Hares and rabbits are closely related, but there are no native rabbits in Alaska, just hares. There are some domestic (European) rabbits in Alaska, and rabbits were introduced to Middleton Island in the Gulf of Alaska, where a population has become established. In most of Alaska, where rabbits have escaped captivity or been introduced, they have not survived in the wild - they are very vulnerable to predators, and are outcompeted by the wild hares.
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There are a few important distinctions between hares and rabbits. Hares tend to be bigger than rabbits, with longer legs and longer ears. These differences are obvious when comparing snowshoe hares and jackrabbits (which are actually hares) to cottontail rabbits. Rabbits also dig burrows and hares do not - they live out in the open.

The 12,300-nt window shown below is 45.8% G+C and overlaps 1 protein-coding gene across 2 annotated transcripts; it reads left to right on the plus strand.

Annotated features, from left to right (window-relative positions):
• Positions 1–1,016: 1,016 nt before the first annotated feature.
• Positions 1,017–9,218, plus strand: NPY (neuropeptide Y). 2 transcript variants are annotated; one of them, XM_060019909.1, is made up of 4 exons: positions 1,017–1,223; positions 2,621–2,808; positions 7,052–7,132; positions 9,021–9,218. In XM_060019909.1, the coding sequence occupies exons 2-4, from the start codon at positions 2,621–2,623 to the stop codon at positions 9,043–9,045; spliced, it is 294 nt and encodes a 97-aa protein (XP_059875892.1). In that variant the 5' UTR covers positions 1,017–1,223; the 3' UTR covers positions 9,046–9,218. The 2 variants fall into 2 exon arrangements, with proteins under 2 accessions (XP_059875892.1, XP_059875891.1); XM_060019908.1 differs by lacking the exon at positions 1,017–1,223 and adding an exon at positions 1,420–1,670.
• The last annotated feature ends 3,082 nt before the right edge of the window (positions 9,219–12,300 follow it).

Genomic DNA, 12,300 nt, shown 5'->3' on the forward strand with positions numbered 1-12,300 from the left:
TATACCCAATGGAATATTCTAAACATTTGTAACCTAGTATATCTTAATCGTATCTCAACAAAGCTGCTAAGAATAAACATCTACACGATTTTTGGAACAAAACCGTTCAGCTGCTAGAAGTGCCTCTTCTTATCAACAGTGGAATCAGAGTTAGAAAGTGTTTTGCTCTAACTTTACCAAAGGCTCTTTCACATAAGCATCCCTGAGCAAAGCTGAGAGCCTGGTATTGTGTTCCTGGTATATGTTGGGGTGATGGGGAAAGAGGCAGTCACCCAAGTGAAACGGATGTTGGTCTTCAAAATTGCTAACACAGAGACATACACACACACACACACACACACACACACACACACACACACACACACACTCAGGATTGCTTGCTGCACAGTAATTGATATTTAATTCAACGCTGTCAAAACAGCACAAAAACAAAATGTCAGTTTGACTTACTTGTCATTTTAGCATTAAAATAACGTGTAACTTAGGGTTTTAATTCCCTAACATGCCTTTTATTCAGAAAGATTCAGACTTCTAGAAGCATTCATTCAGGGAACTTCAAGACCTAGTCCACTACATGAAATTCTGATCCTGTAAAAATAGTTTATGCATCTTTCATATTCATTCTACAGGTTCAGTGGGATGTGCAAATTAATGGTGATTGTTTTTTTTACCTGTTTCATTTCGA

Hares are precocial - meaning they are born almost independent. They're born fully furred with their eyes open, they can hop around almost as soon as their fur is dry, and can leave the nest in just a few days. They do nurse for a few weeks, but they're also eating grasses and green plants. Rabbits are altricial - they are born helpless and need lots of parental care. Baby rabbits are born naked, deaf and blind, and like puppies or kittens, their eyes don't open for a week or so.
Hares, rabbits and pikas are often called rodents, but they are not rodents, they're lagomorphs. Rodents are very different from hares and rabbits - they have different teeth, and they evolved from different ancestors. Lagomorphs have four upper incisors, and rodents have just two. Hares and rabbits chew with a sideways motion, because of their teeth structure. Their digestive systems are also significantly different than rodents'.
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